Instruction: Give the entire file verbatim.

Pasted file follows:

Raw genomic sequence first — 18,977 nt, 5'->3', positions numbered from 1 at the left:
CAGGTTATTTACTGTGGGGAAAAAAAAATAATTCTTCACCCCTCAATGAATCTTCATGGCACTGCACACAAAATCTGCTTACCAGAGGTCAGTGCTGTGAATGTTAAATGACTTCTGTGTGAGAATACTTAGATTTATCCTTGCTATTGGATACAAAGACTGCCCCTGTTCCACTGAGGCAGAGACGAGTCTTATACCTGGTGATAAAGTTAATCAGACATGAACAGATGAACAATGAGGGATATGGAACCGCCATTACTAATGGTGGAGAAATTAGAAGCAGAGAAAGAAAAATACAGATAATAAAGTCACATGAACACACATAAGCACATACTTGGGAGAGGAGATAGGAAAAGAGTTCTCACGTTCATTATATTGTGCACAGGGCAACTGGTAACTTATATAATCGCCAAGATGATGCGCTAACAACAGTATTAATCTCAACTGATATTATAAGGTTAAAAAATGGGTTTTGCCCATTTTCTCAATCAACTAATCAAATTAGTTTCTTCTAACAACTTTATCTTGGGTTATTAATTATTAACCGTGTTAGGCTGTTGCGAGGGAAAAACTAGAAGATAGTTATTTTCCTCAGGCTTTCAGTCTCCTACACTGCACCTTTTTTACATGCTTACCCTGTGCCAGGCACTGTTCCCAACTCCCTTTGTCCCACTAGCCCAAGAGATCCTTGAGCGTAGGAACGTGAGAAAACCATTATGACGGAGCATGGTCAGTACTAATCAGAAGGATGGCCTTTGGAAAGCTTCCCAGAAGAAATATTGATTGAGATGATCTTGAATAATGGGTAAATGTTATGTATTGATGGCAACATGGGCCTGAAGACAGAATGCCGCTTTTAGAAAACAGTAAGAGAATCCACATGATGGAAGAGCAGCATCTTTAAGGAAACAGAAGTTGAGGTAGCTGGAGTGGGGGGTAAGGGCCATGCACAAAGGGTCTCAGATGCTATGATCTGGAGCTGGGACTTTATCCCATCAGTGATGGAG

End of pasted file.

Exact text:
Raw genomic sequence first — 18,977 nt, 5'->3', positions numbered from 1 at the left:
CAGGTTATTTACTGTGGGGAAAAAAAAATAATTCTTCACCCCTCAATGAATCTTCATGGCACTGCACACAAAATCTGCTTACCAGAGGTCAGTGCTGTGAATGTTAAATGACTTCTGTGTGAGAATACTTAGATTTATCCTTGCTATTGGATACAAAGACTGCCCCTGTTCCACTGAGGCAGAGACGAGTCTTATACCTGGTGATAAAGTTAATCAGACATGAACAGATGAACAATGAGGGATATGGAACCGCCATTACTAATGGTGGAGAAATTAGAAGCAGAGAAAGAAAAATACAGATAATAAAGTCACATGAACACACATAAGCACATACTTGGGAGAGGAGATAGGAAAAGAGTTCTCACGTTCATTATATTGTGCACAGGGCAACTGGTAACTTATATAATCGCCAAGATGATGCGCTAACAACAGTATTAATCTCAACTGATATTATAAGGTTAAAAAATGGGTTTTGCCCATTTTCTCAATCAACTAATCAAATTAGTTTCTTCTAACAACTTTATCTTGGGTTATTAATTATTAACCGTGTTAGGCTGTTGCGAGGGAAAAACTAGAAGATAGTTATTTTCCTCAGGCTTTCAGTCTCCTACACTGCACCTTTTTTACATGCTTACCCTGTGCCAGGCACTGTTCCCAACTCCCTTTGTCCCACTAGCCCAAGAGATCCTTGAGCGTAGGAACGTGAGAAAACCATTATGACGGAGCATGGTCAGTACTAATCAGAAGGATGGCCTTTGGAAAGCTTCCCAGAAGAAATATTGATTGAGATGATCTTGAATAATGGGTAAATGTTATGTATTGATGGCAACATGGGCCTGAAGACAGAATGCCGCTTTTAGAAAACAGTAAGAGAATCCACATGATGGAAGAGCAGCATCTTTAAGGAAACAGAAGTTGAGGTAGCTGGAGTGGGGGGTAAGGGCCATGCACAAAGGGTCTCAGATGCTATGATCTGGAGCTGGGACTTTATCCCATCAGTGATGGAG